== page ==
Queer Places:
Amsterdam Begraafplaats Zorgvlied Amsterdam, Amsterdam Municipality, Noord-Holland, Netherlands

Rosette Susanna "Rosa" Manus (20 August 1881 – 1942) was a Dutch pacifist and female suffragist.

Rosa Manus was born the second of seven children to affluent Jewish parents, Henry Philip Manus, a tobacco merchant, and Soete Vita Israël, a homemaker, in Amsterdam in the Netherlands.[1][2]

Manus became involved with the international women's suffrage movement in 1908 at the Congress of the International Woman Suffrage Alliance (IWSA). At the 1908 Congress she met Dutch suffragist Aletta Jacobs and American suffragist Carrie Chapman Catt, who would become lifelong colleagues and friends. Catt and Manus in particular developed a close relationship.[3]

Following the 1908 Congress, Manus became secretary of the Dutch Association for Women's Suffrage.[2] In 1913, Manus served as organizer, together with Mia Boissevain, of the exhibition "De Vrouw 1813–1913," on the lives of Dutch women.[4]

In 1915, Manus played a large role in organizing the International Congress of Women in The Hague. Following this, she was appointed secretary of the International Committee of Women for Permanent Peace, later known as the Women's International League for Peace and Freedom (WILPF).

Manus accompanied Carrie Chapman Catt, then President of the International Woman Suffrage Alliance, on a world tour in 1922-1923.

In 1926 Manus was appointed Vice-President of the International Woman Suffrage Alliance, which she was to remain until her death in 1942.

In 1913 Clara Meijers heard about the women’s bank in Berlin and tried to establish one in the Netherlands since then. In 1928, Clara Meijers became the first female bank director and was responsible for the Women’s Bank of the Rotterdamsche Bankvereeninging, a branch of the Rotterdamsche Bank, Amsterdam. This office was set up especially for female clients. Rosa Manus was its first customer.

In 1932 Manus was appointed Secretary of the International Women’s Organizations’ International Disarmament Committee. She presented more than eight million signatures from fifty-nine countries to the League of Nations’ Chairman during the disarmament conference in Geneva. Still more signatures were received after the petition’s presentation that ultimately came to a total of more than ten million. Rosa Manus founded the Dutch Women’s Electricity Association on 7 September 1932.

In 1935 she journeyed to Egypt with Margery Corbett Ashby (Catt’s successor as International Alliance President), Germaine Malaterre-Sellier and Christine Bakker-van Bosse. Manus and Corbett Ashby then travelled to Palestine, while the other two went on to Lebanon and Syria. The objective here was to encourage women to attend the 1935 conference in Istanbul, which was to be the Alliance’s first international conference in a non-western country.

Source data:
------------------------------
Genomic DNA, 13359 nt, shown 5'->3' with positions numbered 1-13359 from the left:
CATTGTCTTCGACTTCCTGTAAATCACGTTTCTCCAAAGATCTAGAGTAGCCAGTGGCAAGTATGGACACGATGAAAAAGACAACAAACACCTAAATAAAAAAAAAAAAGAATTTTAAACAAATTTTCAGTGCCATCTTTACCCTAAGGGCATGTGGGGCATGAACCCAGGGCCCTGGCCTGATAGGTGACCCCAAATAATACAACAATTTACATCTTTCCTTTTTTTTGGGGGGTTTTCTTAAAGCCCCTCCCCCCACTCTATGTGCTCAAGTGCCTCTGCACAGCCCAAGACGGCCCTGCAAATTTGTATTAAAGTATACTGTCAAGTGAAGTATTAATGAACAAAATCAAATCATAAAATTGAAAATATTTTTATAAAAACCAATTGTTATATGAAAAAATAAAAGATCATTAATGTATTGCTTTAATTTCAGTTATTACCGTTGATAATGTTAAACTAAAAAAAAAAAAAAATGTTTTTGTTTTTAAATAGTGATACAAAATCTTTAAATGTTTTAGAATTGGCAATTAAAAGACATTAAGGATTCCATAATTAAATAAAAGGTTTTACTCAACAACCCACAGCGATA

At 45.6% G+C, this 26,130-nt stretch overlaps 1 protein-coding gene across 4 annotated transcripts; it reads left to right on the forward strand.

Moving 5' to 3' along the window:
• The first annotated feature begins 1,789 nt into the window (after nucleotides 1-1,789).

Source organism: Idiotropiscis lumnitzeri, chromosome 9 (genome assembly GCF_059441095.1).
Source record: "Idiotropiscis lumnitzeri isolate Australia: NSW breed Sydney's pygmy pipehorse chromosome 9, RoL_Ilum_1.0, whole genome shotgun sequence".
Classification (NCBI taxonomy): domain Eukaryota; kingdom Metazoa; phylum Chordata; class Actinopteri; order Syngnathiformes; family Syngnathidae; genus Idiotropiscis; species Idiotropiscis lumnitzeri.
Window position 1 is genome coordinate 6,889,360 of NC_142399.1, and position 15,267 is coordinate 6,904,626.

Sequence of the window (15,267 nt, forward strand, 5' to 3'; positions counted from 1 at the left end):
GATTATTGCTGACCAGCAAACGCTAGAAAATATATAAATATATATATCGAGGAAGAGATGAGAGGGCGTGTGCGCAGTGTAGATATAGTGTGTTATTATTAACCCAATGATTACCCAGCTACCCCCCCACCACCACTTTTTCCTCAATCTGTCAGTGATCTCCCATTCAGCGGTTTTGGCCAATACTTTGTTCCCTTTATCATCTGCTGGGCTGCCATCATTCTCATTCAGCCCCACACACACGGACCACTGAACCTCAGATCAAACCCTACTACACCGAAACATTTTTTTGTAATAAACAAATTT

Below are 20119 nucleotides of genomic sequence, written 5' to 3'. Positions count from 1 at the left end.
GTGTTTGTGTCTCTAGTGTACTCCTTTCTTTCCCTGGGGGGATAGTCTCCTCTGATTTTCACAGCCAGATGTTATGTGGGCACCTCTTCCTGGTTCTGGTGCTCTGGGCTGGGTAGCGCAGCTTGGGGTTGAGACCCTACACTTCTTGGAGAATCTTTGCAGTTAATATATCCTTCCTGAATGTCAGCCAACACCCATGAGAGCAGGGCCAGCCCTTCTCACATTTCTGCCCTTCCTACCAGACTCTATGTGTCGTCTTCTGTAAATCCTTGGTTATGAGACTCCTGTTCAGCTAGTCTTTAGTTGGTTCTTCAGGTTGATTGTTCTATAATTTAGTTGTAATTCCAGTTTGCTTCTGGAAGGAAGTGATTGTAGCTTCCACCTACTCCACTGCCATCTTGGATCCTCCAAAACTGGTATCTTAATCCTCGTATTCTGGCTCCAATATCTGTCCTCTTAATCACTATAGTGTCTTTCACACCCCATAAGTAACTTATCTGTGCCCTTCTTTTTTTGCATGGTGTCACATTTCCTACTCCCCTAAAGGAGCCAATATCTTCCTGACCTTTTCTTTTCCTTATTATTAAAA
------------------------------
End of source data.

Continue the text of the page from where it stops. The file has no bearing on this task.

In 1935, together with Johanna Naber and Willemijn Posthumus-van der Goot she established the International Archives for the Women's Movement (IAV), later known as the International Information Centre and Archives for the Women's Movement and currently known as Atria Institute on gender equality and women's history.[4] Among the books Rosa Manus donated to the IAV were also books of Aletta Jacobs she received in 1930.The IAV were closed by the Nazis on 2 July 1940 and ransacked ten days later.

Manus was made an Officer of the Order of Orange-Nassau by royal decree on August 22, 1936[5].

Manus was arrested by the Gestapo for being state dangerous on 16 August 1941.[6] She spent three weeks in prison in Scheveningen. She was sent to Dusseldorf in September 1941. She was imprisoned at the police headquarters, where the Gestapo also had its own interrogation facilities. She was transferred to Ravensbrück concentration camp on 2 October 1941. Arrived on or around 25 October 1941.[7] She was likely gassed at Bernburg in March 1942, but there is conflicting information around her date of death.[4] On 23 July 1942, the family received a message from Ravensbrück that Rosa Manus had died on 29 May 1942. After the war, the Red Cross recorded 28 April 1943 as her date of death. For a long time, this was regarded as being the most likely date, as the Nazis’ announcements of deaths often turned out to be intentionally false. However, Myriam Everard’s research has since revealed that 28 April 1943 is also wrong.

A memorial plaque at Amsterdam Begraafplaats Zorgvlied at her family tomb, reads: "Born in Amsterdam in 1881, died and buried at the German concentration camp in Ravensbrück in 1943, used her organisational talent and knowledge of human nature, her energy and ability TO HELP THE ADVANCEMENT OF WOMEN. Few have surpassed Rosa Manus in dedication and selflessness."

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